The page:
Workshop 1: Fire-fighting a future trade crisis

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The global trading system is under strain. After failing to reach agreement at the seventh ministerial meeting of the WTO in Stockholm in 2008, the Doha round is abandoned and the world falls into a “spaghetti” of bilateral trade deals. Protectionist pressures rise. The US Congress slaps big tariffs on Chinese imports. EU farmers demand “their borders back”. China scraps all agreements respecting intellectual property rights and floods the world with counterfeit products.

What would this mean for the global economy? What impact would it have on your business? Participants at Davos are happy to talk about the forward march of globalisation. What would happen if it went into reverse?

To discuss this scenario some 30 business leaders, trade ministers, and economists are gathered in a room in Davos. In spite of the relatively small number (fewer than the organisers had hoped for), the group includes an impressive collection of the world’s decision-makers – although quotes cannot be attributed to individuals so as not to inhibit free discussion.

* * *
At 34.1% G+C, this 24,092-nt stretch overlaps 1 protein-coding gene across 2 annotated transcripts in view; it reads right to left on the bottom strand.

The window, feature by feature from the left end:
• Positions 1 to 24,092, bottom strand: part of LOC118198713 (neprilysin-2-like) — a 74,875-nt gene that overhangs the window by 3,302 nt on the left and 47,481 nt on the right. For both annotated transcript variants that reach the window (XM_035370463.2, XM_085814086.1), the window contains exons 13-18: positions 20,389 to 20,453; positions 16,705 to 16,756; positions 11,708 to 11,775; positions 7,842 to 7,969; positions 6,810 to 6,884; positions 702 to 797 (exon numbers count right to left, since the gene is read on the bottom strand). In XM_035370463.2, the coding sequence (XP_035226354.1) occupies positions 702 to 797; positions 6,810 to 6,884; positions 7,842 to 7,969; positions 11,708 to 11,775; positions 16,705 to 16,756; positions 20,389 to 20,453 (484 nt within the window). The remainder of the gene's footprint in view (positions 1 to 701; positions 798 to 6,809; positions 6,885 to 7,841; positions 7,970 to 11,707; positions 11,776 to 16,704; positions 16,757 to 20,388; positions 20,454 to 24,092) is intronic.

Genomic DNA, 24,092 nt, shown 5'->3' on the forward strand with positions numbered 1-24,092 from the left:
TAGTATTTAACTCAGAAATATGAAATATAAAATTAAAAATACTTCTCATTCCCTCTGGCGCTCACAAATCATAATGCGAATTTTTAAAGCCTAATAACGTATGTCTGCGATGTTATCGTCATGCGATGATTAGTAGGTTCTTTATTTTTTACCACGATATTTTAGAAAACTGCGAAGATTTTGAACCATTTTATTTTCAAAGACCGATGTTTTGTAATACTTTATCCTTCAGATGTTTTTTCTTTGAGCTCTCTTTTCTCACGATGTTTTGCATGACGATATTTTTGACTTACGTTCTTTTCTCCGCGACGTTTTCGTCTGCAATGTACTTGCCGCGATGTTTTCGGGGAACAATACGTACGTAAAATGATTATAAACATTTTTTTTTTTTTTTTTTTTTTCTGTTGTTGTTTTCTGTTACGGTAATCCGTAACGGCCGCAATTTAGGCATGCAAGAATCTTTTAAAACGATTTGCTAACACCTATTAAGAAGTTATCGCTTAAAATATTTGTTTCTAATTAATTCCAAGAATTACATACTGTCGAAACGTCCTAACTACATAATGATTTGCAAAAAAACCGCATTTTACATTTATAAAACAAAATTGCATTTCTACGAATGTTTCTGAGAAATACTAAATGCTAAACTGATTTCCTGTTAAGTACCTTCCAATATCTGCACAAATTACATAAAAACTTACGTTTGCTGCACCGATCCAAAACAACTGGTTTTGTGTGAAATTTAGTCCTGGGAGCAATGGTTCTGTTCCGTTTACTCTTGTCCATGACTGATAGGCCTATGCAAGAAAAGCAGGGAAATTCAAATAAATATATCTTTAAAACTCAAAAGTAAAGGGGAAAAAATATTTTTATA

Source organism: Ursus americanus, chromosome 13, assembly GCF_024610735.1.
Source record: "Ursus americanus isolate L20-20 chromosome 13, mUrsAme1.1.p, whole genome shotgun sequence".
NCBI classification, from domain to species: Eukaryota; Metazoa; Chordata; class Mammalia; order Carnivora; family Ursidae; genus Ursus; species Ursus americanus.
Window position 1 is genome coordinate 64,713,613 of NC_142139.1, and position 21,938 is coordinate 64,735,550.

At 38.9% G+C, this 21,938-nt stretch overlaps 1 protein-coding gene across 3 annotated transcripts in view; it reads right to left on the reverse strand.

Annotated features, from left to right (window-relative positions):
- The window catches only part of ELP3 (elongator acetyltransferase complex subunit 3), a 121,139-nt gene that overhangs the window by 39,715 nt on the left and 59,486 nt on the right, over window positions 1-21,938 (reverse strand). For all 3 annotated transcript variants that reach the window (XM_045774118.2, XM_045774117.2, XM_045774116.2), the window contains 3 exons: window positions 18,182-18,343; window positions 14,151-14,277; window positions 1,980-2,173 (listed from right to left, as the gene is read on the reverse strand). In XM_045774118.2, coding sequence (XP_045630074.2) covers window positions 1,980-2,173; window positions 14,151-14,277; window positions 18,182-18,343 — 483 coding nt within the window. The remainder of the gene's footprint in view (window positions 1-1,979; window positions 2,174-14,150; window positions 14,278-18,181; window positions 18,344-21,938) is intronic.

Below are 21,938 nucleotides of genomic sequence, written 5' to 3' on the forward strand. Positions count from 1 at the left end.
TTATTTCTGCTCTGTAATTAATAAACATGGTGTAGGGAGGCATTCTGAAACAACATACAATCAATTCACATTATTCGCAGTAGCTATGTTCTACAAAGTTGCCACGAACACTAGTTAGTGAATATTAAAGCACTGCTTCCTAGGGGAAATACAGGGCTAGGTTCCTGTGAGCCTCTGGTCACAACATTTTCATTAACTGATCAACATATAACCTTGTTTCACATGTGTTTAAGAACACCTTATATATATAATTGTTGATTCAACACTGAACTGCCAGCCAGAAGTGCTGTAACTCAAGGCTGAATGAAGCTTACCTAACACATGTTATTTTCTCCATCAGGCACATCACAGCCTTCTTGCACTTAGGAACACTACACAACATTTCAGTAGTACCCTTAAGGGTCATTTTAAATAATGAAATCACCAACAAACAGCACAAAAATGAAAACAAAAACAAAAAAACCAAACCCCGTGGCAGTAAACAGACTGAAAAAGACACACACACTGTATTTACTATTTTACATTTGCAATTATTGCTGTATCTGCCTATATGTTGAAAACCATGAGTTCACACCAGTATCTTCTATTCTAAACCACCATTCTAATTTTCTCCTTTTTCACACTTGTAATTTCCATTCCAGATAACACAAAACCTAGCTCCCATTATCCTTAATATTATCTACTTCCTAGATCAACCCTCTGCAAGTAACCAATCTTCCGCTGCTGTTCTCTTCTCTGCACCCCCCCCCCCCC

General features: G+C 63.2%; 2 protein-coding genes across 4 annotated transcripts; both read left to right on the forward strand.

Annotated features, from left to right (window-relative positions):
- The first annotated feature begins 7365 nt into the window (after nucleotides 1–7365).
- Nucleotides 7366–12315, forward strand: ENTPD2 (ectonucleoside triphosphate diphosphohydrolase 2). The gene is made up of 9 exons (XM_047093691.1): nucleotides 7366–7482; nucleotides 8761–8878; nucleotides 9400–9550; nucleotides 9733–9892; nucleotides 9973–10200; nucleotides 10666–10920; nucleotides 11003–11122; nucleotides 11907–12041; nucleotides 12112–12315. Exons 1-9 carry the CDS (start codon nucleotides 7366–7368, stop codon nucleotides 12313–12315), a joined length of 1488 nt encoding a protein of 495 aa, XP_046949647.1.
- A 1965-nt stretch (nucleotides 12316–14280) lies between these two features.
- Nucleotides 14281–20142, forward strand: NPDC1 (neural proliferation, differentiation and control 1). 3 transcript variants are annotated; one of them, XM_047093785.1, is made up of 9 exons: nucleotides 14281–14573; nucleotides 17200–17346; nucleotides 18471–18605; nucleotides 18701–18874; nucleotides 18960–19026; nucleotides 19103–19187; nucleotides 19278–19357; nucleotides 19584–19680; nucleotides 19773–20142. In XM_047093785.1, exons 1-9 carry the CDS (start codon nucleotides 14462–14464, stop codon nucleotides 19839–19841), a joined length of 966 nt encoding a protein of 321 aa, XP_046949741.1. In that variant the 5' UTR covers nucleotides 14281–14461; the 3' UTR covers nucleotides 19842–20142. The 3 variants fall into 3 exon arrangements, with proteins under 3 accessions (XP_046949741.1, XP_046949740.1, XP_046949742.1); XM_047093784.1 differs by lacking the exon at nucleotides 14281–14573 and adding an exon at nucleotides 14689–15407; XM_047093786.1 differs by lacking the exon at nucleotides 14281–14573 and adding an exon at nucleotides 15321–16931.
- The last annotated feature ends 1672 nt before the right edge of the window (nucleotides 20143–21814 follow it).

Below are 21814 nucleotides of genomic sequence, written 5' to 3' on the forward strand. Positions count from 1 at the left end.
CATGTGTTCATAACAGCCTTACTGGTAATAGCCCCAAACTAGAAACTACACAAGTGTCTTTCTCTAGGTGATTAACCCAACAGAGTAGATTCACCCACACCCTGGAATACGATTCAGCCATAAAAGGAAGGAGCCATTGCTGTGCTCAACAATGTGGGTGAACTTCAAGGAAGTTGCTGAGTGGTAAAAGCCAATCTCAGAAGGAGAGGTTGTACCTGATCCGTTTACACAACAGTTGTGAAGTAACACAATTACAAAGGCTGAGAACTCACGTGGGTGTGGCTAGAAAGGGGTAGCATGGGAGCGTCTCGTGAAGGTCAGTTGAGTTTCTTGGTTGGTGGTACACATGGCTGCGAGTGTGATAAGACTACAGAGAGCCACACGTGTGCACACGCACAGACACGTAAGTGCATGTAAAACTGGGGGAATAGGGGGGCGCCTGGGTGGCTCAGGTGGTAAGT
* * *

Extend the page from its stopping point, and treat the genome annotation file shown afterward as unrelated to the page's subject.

Using a technique known as “back-casting”, participants consider how the world got from there to here. The idea is to stimulate collective thinking about where the strains lie in the system, in what ways companies are vulnerable, and how business leaders and government officials can pre-empt these risks.

Four smaller break-out groups discuss the likely outcomes for the US/Nafta, the European Union, China/India, and the developing countries in the South. At times, the group dynamics are sticky as some participants seem wary of unbuttoning themselves in front of their peers, who are in some other contexts antagonists. After 45 minutes the groups reassemble to discuss their conclusions.